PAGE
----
I don't mean to sound like a broken record, but Satanico was awesome in this. He had a lengthy mat exchange with El Dandy where you'd swear he was twenty years younger the way he was moving. He was carrying some extra weight, but it made him seem more bullish. With the crew cut and taped fingers, he looked primed, and sure enough he kept gaining inside control. Dandy had to counter on more than one occasion, but my favourite part was when Satanico had him in an armlock and kept floating through the counters, keeping the hold applied.
The match itself was more about Santo cleaning Casas' clock every time they squared off. It was an interesting sort of match, because the rudos had to protect Negro, yet the technicos kept blowing standard finishes. In most trios matches, you know when the finish has been signaled. Guys start entering and exiting the ring in rapid succession, and whoever sends them out is the winner. This went against the grain. Twice the technicos had a finish on the cards and both times the rudos broke it up. Even Santo's tope was foiled by a knee to the gut from Satanico. I usually take finishes for granted in lucha, but it just goes to show that they're small windows of opportunity and if you don't execute then you're toast. The rudos took one in straight falls, but not without some daylight robbery. Casas got an inside cradle on Santo, but his shoulder was all-the-way up. He argued the call afterwards in true lucha fashion, dropping to the mat and demonstrating his point. In the end, the rudos stuck their boots in.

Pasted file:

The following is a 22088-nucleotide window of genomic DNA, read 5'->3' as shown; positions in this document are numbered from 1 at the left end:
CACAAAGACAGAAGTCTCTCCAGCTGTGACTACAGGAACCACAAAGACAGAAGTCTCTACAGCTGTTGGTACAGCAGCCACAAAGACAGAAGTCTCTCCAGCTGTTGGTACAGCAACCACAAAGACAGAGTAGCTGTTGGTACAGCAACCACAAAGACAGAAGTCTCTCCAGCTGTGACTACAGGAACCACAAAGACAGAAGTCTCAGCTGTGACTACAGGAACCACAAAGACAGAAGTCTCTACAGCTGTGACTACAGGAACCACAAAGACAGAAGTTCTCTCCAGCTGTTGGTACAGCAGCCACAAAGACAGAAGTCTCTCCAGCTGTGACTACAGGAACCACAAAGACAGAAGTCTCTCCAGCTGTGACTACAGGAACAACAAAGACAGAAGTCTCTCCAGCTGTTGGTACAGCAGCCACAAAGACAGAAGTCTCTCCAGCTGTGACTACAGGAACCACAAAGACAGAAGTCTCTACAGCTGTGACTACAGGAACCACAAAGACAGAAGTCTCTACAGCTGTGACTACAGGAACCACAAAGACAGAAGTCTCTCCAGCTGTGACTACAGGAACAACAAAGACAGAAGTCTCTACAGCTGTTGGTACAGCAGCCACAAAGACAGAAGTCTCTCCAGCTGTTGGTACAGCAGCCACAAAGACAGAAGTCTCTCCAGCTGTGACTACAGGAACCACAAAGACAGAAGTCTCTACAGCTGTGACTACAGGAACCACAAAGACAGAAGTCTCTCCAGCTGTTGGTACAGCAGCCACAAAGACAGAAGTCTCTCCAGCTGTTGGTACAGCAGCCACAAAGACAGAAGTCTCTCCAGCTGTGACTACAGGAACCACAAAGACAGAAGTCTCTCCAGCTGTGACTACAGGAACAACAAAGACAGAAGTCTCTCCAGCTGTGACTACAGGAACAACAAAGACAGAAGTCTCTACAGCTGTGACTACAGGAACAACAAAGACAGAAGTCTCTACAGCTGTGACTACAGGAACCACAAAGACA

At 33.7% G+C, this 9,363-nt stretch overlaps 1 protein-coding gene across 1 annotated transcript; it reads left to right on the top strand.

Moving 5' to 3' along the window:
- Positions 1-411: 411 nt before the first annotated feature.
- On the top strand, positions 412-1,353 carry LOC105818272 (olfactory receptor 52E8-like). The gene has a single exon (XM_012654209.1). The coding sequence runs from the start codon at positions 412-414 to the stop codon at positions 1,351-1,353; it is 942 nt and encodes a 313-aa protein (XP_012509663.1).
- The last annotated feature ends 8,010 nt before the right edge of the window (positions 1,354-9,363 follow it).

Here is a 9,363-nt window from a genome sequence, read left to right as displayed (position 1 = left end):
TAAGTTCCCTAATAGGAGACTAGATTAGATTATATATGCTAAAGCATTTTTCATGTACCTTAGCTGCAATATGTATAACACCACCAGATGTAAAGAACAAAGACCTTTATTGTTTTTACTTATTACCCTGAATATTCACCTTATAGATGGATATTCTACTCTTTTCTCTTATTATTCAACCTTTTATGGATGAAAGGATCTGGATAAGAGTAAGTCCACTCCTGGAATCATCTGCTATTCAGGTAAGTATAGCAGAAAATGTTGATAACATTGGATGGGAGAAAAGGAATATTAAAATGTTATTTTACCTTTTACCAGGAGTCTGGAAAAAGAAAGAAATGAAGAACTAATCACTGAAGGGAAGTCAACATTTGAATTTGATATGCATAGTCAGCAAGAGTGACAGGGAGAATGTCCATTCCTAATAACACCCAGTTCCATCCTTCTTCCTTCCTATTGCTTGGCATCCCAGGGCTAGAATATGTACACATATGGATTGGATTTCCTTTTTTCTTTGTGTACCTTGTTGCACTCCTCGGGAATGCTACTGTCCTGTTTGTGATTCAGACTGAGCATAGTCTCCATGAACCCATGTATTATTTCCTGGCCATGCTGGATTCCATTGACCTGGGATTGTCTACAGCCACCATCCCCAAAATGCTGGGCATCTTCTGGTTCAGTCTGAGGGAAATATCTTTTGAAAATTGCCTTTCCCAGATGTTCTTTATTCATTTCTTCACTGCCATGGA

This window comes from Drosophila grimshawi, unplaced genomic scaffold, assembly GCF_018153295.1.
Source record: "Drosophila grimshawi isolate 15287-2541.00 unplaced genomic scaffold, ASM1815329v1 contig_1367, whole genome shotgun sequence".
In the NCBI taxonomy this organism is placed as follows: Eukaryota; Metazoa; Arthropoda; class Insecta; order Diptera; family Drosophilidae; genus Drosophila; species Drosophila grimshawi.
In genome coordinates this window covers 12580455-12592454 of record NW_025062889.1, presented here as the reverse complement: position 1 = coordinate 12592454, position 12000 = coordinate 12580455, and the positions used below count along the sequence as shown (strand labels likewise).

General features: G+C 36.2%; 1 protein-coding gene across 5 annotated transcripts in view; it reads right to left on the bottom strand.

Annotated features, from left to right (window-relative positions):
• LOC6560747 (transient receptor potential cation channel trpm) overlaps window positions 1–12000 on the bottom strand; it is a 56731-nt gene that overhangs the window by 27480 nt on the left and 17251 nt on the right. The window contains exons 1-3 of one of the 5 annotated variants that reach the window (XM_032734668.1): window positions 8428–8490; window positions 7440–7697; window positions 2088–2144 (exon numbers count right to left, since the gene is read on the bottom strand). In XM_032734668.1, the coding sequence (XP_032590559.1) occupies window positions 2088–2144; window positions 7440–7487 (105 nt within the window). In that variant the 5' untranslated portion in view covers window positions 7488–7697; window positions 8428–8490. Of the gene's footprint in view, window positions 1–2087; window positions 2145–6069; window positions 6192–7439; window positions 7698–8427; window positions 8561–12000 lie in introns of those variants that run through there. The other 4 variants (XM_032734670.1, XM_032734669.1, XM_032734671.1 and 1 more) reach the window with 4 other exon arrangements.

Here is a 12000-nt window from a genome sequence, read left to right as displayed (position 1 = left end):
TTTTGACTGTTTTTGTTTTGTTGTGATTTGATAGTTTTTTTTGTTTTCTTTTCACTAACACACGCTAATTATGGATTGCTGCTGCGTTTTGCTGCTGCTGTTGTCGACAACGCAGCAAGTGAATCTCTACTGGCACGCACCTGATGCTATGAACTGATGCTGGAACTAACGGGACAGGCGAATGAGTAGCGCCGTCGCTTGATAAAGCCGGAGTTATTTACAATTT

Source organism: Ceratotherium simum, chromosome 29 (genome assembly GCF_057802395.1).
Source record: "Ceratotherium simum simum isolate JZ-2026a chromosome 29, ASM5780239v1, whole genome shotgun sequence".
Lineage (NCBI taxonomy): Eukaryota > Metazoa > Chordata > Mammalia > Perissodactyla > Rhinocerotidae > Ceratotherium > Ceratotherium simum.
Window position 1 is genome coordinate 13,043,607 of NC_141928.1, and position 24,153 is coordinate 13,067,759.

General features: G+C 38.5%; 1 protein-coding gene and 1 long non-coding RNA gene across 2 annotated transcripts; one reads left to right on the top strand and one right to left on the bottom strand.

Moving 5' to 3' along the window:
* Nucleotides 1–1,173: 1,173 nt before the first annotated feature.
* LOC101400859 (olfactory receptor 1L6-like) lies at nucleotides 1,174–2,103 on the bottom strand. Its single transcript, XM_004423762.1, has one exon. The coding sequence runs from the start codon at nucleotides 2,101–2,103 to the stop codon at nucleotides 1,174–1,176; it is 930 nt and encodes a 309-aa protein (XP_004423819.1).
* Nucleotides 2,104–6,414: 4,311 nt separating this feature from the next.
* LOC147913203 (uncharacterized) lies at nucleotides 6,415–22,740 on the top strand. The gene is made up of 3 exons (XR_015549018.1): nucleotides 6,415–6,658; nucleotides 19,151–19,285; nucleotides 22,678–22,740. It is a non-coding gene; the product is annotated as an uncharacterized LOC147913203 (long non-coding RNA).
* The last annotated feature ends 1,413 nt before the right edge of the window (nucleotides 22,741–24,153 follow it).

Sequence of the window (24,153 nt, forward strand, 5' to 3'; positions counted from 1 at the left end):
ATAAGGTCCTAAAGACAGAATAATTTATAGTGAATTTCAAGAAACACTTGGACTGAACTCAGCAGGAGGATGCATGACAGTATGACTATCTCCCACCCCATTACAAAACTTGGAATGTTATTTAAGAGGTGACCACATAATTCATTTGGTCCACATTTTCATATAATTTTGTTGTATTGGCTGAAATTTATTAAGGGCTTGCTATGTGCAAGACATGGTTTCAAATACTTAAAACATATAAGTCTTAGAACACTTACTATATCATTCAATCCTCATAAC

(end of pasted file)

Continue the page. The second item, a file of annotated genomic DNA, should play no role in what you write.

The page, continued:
Not a classic or anything, but when you have six guys this talented, everything they do rules in some way or another. The part where El Dandy took on all three rudos and won was especially cool. Pity he didn't have a story to tell the grandkids.
Atlantis vs. Satanico, CMLL 1984
Atlantis was just a kid here. You could see it in the way he swivelled his head, looking for crowd support. That open armed stance is classic rookie behaviour; a type of nervous energy that young technicos have. Satanico, on the other hand, wasn't the least bit unsure of himself, in fact this was Satanico at his cockiest. A vain, ostentatious, altogether glorious display.